SAMSUNG GROUP: Agreement with creditors reached
The creditors group of Samsung Motors convened a meeting
Tuesday after agreeing to accept Samsung Business Group's
proposal to pay W2.45 trillion to compensate for the auto
company's expected losses by the end of next year.

"Samsung will assume 2.45 trillion won by whatever [means
they choose] to secure the money by the end of next year,"
a Hanvit Bank spokesman said.  The conglomerate will
present a written pledge soon for endorsement by creditors,
he said.  In return, creditors will cancel plans to hit it
with punitive financial sanctions.

The creditors group has been in a tug-of-war with Samsung
for more than 2 months over the issue of how the business
group should pay off the W2.8 trillion in debts of Samsung
Motors. Two months ago, Samsung Group chair Lee Kun-hee
agreed to contribute 4 million shares of Samsung Life as
payment for the debts. However, Samsung and the creditors
group differed widely on what should be done in the event
that the value of the donated stocks should fall below the
full amount of the debt.

According to the creditors group, Samsung chair Lee will
hand over 3.5 million shares to the creditors group and
another 500,000 shares to compensate Samsung Motors's
suppliers and subcontractors for a total contribution of 4
million shares. The creditor group will commission the
group to turn the shares into cash for a payment of W2.45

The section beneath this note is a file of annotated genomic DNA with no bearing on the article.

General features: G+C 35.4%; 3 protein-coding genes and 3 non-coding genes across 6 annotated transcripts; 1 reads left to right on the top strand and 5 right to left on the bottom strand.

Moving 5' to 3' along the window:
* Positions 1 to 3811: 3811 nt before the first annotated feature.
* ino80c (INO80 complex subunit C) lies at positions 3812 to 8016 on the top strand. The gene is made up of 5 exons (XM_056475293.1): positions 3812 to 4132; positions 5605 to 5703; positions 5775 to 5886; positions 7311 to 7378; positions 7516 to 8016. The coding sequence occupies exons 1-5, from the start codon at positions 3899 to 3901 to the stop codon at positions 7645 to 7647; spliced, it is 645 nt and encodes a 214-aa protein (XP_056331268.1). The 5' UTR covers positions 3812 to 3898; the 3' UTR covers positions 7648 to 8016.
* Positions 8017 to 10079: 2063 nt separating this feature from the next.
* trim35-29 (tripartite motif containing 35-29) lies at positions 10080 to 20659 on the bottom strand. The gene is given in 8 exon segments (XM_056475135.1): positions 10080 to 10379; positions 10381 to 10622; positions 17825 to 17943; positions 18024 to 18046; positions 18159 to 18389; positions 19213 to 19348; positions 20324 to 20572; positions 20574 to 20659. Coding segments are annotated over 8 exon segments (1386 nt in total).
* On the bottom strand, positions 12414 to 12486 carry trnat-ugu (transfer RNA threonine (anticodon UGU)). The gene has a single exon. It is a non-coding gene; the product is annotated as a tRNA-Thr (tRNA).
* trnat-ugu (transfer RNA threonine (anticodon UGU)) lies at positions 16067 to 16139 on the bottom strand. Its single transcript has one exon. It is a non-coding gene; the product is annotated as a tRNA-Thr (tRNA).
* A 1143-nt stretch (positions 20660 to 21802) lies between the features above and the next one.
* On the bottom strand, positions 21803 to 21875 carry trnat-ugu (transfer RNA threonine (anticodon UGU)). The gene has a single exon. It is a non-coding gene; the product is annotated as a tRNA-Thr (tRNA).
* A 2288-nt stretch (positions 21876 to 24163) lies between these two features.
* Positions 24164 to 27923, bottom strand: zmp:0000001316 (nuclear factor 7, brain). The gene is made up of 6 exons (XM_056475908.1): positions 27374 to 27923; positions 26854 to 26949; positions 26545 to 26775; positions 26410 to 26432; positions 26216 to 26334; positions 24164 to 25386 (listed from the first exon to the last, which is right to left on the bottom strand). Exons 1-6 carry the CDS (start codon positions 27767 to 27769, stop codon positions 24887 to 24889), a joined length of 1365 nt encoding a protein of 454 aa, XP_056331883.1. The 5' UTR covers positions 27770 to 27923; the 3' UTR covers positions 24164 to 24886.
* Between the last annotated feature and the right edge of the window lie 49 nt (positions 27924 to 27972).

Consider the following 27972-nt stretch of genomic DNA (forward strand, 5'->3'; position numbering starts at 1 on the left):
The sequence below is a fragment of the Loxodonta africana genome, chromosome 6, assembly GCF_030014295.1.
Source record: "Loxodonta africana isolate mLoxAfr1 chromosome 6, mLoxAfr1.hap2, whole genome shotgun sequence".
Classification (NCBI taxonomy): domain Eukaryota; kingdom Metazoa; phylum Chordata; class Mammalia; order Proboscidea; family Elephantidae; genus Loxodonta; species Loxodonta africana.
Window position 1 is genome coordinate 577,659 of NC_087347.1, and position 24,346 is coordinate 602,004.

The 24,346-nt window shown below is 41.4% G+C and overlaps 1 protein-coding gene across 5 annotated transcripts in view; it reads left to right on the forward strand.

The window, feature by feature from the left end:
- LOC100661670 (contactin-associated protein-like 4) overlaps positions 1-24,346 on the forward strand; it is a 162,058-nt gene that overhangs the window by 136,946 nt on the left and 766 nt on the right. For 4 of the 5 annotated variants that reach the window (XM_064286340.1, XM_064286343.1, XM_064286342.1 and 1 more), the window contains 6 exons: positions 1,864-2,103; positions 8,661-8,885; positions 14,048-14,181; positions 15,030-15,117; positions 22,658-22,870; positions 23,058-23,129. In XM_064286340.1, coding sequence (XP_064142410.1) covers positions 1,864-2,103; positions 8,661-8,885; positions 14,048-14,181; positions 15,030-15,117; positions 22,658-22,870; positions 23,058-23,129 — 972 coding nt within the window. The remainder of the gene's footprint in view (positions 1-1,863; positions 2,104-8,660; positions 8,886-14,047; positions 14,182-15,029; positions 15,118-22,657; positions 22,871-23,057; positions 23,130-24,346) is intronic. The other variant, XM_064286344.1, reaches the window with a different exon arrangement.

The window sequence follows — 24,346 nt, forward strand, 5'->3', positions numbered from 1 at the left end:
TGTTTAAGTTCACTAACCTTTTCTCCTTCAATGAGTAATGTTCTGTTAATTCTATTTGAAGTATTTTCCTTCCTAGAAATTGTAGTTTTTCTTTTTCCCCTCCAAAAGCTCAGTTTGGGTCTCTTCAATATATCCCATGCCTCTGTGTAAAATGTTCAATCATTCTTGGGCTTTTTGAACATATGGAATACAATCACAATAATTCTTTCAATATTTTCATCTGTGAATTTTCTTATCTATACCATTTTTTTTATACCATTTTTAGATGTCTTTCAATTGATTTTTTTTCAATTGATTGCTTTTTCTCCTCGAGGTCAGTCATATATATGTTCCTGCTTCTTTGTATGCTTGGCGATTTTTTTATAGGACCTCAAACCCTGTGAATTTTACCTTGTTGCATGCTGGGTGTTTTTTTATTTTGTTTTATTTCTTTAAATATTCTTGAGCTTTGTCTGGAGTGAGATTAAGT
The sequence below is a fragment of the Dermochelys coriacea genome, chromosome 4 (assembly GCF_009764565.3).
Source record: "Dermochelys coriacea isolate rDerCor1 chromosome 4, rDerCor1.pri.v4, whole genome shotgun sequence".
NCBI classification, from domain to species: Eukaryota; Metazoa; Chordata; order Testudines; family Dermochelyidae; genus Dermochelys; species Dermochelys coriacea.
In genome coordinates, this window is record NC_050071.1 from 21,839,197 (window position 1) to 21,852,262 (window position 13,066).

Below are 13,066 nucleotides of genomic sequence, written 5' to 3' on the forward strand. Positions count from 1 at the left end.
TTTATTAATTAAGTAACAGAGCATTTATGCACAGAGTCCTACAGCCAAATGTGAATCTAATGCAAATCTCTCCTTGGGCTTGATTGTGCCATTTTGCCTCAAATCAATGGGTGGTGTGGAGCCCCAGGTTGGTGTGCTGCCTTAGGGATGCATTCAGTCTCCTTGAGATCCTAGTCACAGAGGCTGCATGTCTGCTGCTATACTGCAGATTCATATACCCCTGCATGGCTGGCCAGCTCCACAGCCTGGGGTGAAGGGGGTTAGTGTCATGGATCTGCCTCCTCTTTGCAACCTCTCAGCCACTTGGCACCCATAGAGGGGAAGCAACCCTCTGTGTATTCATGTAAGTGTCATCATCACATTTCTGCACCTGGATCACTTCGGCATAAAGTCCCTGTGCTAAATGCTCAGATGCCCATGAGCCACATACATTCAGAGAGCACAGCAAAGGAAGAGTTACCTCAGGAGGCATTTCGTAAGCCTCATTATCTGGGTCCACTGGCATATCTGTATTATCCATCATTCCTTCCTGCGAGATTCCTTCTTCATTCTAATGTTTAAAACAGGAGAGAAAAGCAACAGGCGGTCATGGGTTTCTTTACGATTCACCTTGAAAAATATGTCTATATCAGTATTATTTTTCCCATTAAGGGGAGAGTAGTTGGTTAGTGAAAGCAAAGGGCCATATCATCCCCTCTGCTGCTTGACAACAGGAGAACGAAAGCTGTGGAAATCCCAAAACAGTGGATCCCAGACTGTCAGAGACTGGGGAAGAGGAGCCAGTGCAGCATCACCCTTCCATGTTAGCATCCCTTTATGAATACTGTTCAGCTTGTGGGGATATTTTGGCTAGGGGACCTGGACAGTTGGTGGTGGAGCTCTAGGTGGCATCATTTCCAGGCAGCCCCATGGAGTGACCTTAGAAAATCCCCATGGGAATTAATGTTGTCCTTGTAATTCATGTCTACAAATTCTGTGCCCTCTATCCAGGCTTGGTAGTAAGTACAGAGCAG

trillion to the creditors group and W350 billion to Samsung
Motors's suppliers and subcontractors. Samsung chair Lee
agreed to hand over an additional 500,000 shares if the
total value of the shares falls short of W2.45 trillion.

"If the amount is short of 2.45 trillion won, Samsung then
will be required to buy subordinated bonds of creditor
banks or subscribe to their rights issues," he said.

The debt-laden carmaker sought protection from its
creditors in June. It had suffered massive losses since its
ill-fated birth at the height of South Korea's economic
crisis in March last year.

Samsung's new agreement was seen as another victory for
President Kim Dae-Jung, who has battled to reduce the
powers of sprawling family-owned business groups.
Samsung was pressured to assume full responsibility for its
disastrous auto venture. (Digital ChosunIlbo, Business Day  


PANTAI HOLDINGS BHD: Posts annual loss
Pantai Holdings Bhd recorded a group pre-tax loss of
RM67.61mil for the year ended June 30, 1999 as compared to
a pre-tax profit of RM252.77mil the previous year. This was
the result of a 28.4% drop in turnover to RM116.06mil from
RM102.1mil previously.  (Star Online  24-Aug-1999)

PUNCAK VISTA SDN: UEM unit still can't repay loans
Construction group United Engineers (Malaysia) Bhd said
yesterday that its associate Puncak Vista Sdn Bhd was still
in default on the payment of principal on two facilities